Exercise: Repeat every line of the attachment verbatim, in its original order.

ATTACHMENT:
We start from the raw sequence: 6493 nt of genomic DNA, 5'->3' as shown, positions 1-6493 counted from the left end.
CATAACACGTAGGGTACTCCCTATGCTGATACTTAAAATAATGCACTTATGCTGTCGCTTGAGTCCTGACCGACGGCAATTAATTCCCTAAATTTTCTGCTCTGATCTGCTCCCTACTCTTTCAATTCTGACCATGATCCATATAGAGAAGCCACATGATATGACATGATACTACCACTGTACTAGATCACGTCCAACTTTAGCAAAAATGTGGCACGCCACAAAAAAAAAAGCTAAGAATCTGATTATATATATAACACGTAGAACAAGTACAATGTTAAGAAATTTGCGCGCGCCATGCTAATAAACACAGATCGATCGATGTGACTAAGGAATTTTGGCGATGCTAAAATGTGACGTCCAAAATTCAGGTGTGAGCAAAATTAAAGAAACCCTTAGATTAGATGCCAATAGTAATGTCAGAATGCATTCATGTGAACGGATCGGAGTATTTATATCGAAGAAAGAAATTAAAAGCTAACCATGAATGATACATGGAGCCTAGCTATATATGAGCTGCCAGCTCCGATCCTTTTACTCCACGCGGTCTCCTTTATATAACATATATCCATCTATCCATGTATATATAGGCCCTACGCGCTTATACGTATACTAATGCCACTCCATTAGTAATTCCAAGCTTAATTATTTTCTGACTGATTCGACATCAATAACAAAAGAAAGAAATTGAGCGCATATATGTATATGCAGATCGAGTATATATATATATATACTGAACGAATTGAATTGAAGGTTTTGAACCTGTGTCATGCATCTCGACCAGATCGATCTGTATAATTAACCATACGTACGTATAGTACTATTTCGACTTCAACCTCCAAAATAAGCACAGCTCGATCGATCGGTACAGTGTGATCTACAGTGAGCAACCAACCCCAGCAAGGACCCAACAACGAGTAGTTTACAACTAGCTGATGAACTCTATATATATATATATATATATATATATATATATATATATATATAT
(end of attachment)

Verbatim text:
We start from the raw sequence: 6493 nt of genomic DNA, 5'->3' as shown, positions 1-6493 counted from the left end.
CATAACACGTAGGGTACTCCCTATGCTGATACTTAAAATAATGCACTTATGCTGTCGCTTGAGTCCTGACCGACGGCAATTAATTCCCTAAATTTTCTGCTCTGATCTGCTCCCTACTCTTTCAATTCTGACCATGATCCATATAGAGAAGCCACATGATATGACATGATACTACCACTGTACTAGATCACGTCCAACTTTAGCAAAAATGTGGCACGCCACAAAAAAAAAAGCTAAGAATCTGATTATATATATAACACGTAGAACAAGTACAATGTTAAGAAATTTGCGCGCGCCATGCTAATAAACACAGATCGATCGATGTGACTAAGGAATTTTGGCGATGCTAAAATGTGACGTCCAAAATTCAGGTGTGAGCAAAATTAAAGAAACCCTTAGATTAGATGCCAATAGTAATGTCAGAATGCATTCATGTGAACGGATCGGAGTATTTATATCGAAGAAAGAAATTAAAAGCTAACCATGAATGATACATGGAGCCTAGCTATATATGAGCTGCCAGCTCCGATCCTTTTACTCCACGCGGTCTCCTTTATATAACATATATCCATCTATCCATGTATATATAGGCCCTACGCGCTTATACGTATACTAATGCCACTCCATTAGTAATTCCAAGCTTAATTATTTTCTGACTGATTCGACATCAATAACAAAAGAAAGAAATTGAGCGCATATATGTATATGCAGATCGAGTATATATATATATATACTGAACGAATTGAATTGAAGGTTTTGAACCTGTGTCATGCATCTCGACCAGATCGATCTGTATAATTAACCATACGTACGTATAGTACTATTTCGACTTCAACCTCCAAAATAAGCACAGCTCGATCGATCGGTACAGTGTGATCTACAGTGAGCAACCAACCCCAGCAAGGACCCAACAACGAGTAGTTTACAACTAGCTGATGAACTCTATATATATATATATATATATATATATATATATATATATATATAT